0
We're unable to sign you in at this time. Please try again in a few minutes.
Retry
We were able to sign you in, but your subscription(s) could not be found. Please try again in a few minutes.
Retry
There may be a problem with your account. Please contact the AMA Service Center to resolve this issue.
Contact the AMA Service Center:
Telephone: 1 (800) 262-2350 or 1 (312) 670-7827  *   Email: subscriptions@jamanetwork.com
Error Message ......
Special Feature |

Picture of the Month FREE

Lisa N. Gelles, MD
[+] Author Affiliations

From the Division of Dermatology, Children's Medical Center, and the Section of Dermatology, Department of Medicine, Wright State University School of Medicine, Dayton, Ohio.


Section Editor: W. Tunnessen Walter, MD


Arch Pediatr Adolesc Med. 1999;153(6):647. doi:10.1001/archpedi.153.6.647.
Text Size: A A A
Published online

A 4-YEAR-OLD girl had poor hair growth since birth. At birth her hair was coarse and kinky, and it fell out when she was 8 weeks old. Within months, some hair grew on her central scalp; however, she remained bald in the occipital and temporal areas for more than 1 year. By 2 years of age she had brittle hair of variable lengths throughout her scalp. Hairs were shortest in areas of greatest friction, and her mother noted that they broke easily even with gentle handling. The child required few haircuts.

With the exception of recurrent otitis media, she was otherwise healthy. There was no known family history of problems with the hair or skin. The child's growth and development were normal. Hearing evaluations revealed no abnormal findings.

On physical examination, she seemed healthy and had blonde hair that shimmered in reflected light. Her hair was coarse, fragile, and ranged in length from approximately 1 to 7 cm. Broken hairs were most prominent in the occipital region (Figure 1). Her eyebrows were sparse. Her nails, teeth, eyes, and skin were normal. Light microscopic examination of cut hairs from the child's scalp was performed (Figure 2 and Figure 3).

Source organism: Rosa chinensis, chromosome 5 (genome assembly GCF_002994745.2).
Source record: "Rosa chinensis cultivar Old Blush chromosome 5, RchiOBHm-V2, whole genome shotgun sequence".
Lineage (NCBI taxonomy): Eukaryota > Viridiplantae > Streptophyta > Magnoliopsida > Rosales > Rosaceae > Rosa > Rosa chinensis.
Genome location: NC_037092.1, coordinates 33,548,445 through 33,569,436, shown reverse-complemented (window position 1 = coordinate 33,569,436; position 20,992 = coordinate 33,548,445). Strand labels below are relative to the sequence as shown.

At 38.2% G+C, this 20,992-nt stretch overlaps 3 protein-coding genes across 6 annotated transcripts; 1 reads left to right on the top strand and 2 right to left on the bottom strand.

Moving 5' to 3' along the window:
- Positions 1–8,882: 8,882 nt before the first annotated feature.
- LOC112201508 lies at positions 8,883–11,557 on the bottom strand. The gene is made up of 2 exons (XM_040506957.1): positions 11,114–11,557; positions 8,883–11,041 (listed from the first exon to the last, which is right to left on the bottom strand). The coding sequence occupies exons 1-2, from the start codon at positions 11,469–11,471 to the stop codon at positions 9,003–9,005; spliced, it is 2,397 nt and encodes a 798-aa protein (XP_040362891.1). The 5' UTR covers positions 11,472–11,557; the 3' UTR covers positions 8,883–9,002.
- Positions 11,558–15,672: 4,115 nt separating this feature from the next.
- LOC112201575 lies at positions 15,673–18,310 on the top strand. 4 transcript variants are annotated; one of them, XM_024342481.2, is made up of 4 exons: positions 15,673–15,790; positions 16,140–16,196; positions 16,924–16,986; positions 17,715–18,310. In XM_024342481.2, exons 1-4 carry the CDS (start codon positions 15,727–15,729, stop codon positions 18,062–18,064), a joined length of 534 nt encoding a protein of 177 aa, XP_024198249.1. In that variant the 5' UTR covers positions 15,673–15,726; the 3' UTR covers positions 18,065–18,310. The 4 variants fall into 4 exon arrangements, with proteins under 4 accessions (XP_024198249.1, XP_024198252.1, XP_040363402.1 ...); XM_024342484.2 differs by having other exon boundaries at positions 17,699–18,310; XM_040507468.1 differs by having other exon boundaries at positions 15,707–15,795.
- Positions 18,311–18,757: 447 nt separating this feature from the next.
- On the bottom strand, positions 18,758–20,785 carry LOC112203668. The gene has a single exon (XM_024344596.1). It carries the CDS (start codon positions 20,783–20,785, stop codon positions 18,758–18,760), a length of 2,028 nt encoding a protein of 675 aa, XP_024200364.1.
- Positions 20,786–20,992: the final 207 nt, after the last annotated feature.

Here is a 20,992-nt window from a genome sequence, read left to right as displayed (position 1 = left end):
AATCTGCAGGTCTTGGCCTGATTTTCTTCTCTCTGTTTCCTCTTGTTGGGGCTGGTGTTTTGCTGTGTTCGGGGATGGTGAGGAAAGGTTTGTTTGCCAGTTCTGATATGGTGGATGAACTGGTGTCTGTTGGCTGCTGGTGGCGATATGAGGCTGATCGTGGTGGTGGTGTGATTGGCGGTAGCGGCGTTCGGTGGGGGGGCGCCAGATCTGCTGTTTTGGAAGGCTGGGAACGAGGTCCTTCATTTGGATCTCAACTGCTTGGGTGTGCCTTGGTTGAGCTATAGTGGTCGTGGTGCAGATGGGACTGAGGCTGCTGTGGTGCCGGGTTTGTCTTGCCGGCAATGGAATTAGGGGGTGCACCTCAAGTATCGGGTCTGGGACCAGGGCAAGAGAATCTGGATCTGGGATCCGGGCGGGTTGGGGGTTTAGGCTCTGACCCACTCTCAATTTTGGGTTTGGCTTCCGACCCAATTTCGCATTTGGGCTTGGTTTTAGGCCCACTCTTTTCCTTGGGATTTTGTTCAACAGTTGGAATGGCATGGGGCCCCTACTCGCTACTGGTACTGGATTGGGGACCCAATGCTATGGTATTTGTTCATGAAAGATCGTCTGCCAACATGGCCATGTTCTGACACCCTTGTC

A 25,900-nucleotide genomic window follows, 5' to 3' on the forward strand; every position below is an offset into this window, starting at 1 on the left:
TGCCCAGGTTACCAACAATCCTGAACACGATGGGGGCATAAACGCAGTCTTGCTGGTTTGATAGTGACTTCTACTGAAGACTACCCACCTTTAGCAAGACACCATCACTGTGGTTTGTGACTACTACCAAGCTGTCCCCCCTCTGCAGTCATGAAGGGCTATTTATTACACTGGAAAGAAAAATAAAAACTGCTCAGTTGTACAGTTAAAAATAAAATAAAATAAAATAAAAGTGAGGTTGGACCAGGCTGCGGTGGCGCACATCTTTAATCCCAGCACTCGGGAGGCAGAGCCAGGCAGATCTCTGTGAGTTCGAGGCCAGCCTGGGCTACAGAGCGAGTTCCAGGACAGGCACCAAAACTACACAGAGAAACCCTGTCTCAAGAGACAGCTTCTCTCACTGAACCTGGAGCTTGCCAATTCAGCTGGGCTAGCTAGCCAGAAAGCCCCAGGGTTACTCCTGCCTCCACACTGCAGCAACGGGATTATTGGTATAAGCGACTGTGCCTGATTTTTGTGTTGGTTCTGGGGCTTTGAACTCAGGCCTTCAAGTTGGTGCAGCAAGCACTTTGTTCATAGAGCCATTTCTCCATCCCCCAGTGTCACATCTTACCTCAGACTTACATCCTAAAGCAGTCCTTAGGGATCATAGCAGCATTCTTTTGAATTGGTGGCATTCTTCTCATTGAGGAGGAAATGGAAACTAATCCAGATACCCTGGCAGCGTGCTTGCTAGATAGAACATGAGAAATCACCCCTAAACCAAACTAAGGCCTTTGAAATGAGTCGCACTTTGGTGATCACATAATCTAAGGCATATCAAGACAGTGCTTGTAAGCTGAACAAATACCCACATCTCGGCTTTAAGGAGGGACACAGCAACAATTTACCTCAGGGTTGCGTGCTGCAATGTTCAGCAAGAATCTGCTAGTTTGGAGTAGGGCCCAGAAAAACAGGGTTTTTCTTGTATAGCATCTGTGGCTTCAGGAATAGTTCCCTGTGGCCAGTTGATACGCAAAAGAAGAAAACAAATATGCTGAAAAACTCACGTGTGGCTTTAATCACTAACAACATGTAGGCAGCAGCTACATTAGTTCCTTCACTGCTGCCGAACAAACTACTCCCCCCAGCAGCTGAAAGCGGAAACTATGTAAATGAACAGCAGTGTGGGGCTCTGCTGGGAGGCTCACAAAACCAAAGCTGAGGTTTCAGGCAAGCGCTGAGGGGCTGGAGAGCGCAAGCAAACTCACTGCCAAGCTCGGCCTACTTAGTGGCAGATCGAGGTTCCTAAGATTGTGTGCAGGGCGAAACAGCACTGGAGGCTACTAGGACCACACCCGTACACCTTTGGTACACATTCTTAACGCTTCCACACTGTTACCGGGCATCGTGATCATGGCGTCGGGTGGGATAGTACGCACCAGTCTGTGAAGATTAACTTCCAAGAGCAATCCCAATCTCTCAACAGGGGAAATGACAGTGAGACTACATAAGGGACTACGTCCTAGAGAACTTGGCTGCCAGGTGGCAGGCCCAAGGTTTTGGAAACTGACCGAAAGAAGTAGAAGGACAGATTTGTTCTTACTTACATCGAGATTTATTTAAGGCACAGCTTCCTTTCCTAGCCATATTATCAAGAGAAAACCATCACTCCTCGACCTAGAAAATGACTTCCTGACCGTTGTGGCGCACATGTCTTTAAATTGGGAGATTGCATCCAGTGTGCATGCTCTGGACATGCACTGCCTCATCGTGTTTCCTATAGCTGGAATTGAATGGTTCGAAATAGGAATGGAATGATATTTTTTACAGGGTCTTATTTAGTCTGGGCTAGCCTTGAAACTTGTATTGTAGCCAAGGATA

Tables

References

Correspondence

CME
Also Meets CME requirements for:
Browse CME for all U.S. States
Accreditation Information
The American Medical Association is accredited by the Accreditation Council for Continuing Medical Education to provide continuing medical education for physicians. The AMA designates this journal-based CME activity for a maximum of 1 AMA PRA Category 1 CreditTM per course. Physicians should claim only the credit commensurate with the extent of their participation in the activity. Physicians who complete the CME course and score at least 80% correct on the quiz are eligible for AMA PRA Category 1 CreditTM.
Note: You must get at least of the answers correct to pass this quiz.
Please click the checkbox indicating that you have read the full article in order to submit your answers.
Your answers have been saved for later.
You have not filled in all the answers to complete this quiz
The following questions were not answered:
Sorry, you have unsuccessfully completed this CME quiz with a score of
The following questions were not answered correctly:
Commitment to Change (optional):
Indicate what change(s) you will implement in your practice, if any, based on this CME course.
Your quiz results:
The filled radio buttons indicate your responses. The preferred responses are highlighted
For CME Course: A Proposed Model for Initial Assessment and Management of Acute Heart Failure Syndromes
Indicate what changes(s) you will implement in your practice, if any, based on this CME course.
Submit a Comment

Multimedia

Some tools below are only available to our subscribers or users with an online account.

Web of Science® Times Cited: 2

Related Content

Customize your page view by dragging & repositioning the boxes below.

Articles Related By Topic
Related Collections
PubMed Articles